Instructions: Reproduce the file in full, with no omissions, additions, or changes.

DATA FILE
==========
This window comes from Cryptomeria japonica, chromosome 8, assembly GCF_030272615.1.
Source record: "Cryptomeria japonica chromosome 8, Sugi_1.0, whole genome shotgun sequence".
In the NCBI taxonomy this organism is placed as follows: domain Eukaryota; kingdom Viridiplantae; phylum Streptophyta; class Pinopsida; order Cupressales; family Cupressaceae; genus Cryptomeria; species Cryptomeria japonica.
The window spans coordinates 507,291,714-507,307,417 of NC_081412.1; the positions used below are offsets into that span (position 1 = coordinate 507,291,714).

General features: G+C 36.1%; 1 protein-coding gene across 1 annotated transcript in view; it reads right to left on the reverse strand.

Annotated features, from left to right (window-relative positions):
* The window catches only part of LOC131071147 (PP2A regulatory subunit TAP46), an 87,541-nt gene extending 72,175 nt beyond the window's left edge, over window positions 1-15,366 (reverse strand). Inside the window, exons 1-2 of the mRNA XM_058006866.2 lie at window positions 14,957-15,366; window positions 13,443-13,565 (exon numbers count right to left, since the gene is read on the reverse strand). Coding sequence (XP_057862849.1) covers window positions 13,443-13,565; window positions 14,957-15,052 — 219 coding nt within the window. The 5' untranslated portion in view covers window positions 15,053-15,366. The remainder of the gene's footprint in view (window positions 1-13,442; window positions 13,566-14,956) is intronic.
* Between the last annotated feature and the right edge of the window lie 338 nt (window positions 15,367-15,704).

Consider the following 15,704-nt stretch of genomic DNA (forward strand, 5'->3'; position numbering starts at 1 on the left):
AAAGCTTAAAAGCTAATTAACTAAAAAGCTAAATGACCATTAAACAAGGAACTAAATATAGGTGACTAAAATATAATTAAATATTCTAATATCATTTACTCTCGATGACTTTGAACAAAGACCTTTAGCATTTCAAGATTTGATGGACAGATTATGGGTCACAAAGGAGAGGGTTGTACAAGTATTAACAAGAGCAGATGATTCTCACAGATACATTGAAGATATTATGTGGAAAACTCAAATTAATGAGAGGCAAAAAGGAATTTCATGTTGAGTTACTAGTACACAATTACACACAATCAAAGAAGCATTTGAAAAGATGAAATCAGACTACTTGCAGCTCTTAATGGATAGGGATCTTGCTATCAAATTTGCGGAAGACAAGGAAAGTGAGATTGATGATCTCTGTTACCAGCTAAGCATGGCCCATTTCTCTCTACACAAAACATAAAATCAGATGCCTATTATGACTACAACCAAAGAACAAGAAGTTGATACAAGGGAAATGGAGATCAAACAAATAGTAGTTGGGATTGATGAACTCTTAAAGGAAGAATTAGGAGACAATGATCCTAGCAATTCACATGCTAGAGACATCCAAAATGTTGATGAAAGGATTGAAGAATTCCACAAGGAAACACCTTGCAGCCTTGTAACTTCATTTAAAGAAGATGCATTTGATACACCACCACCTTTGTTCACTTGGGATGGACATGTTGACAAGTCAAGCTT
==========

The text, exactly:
This window comes from Cryptomeria japonica, chromosome 8, assembly GCF_030272615.1.
Source record: "Cryptomeria japonica chromosome 8, Sugi_1.0, whole genome shotgun sequence".
In the NCBI taxonomy this organism is placed as follows: domain Eukaryota; kingdom Viridiplantae; phylum Streptophyta; class Pinopsida; order Cupressales; family Cupressaceae; genus Cryptomeria; species Cryptomeria japonica.
The window spans coordinates 507,291,714-507,307,417 of NC_081412.1; the positions used below are offsets into that span (position 1 = coordinate 507,291,714).

General features: G+C 36.1%; 1 protein-coding gene across 1 annotated transcript in view; it reads right to left on the reverse strand.

Annotated features, from left to right (window-relative positions):
* The window catches only part of LOC131071147 (PP2A regulatory subunit TAP46), an 87,541-nt gene extending 72,175 nt beyond the window's left edge, over window positions 1-15,366 (reverse strand). Inside the window, exons 1-2 of the mRNA XM_058006866.2 lie at window positions 14,957-15,366; window positions 13,443-13,565 (exon numbers count right to left, since the gene is read on the reverse strand). Coding sequence (XP_057862849.1) covers window positions 13,443-13,565; window positions 14,957-15,052 — 219 coding nt within the window. The 5' untranslated portion in view covers window positions 15,053-15,366. The remainder of the gene's footprint in view (window positions 1-13,442; window positions 13,566-14,956) is intronic.
* Between the last annotated feature and the right edge of the window lie 338 nt (window positions 15,367-15,704).

Consider the following 15,704-nt stretch of genomic DNA (forward strand, 5'->3'; position numbering starts at 1 on the left):
AAAGCTTAAAAGCTAATTAACTAAAAAGCTAAATGACCATTAAACAAGGAACTAAATATAGGTGACTAAAATATAATTAAATATTCTAATATCATTTACTCTCGATGACTTTGAACAAAGACCTTTAGCATTTCAAGATTTGATGGACAGATTATGGGTCACAAAGGAGAGGGTTGTACAAGTATTAACAAGAGCAGATGATTCTCACAGATACATTGAAGATATTATGTGGAAAACTCAAATTAATGAGAGGCAAAAAGGAATTTCATGTTGAGTTACTAGTACACAATTACACACAATCAAAGAAGCATTTGAAAAGATGAAATCAGACTACTTGCAGCTCTTAATGGATAGGGATCTTGCTATCAAATTTGCGGAAGACAAGGAAAGTGAGATTGATGATCTCTGTTACCAGCTAAGCATGGCCCATTTCTCTCTACACAAAACATAAAATCAGATGCCTATTATGACTACAACCAAAGAACAAGAAGTTGATACAAGGGAAATGGAGATCAAACAAATAGTAGTTGGGATTGATGAACTCTTAAAGGAAGAATTAGGAGACAATGATCCTAGCAATTCACATGCTAGAGACATCCAAAATGTTGATGAAAGGATTGAAGAATTCCACAAGGAAACACCTTGCAGCCTTGTAACTTCATTTAAAGAAGATGCATTTGATACACCACCACCTTTGTTCACTTGGGATGGACATGTTGACAAGTCAAGCTT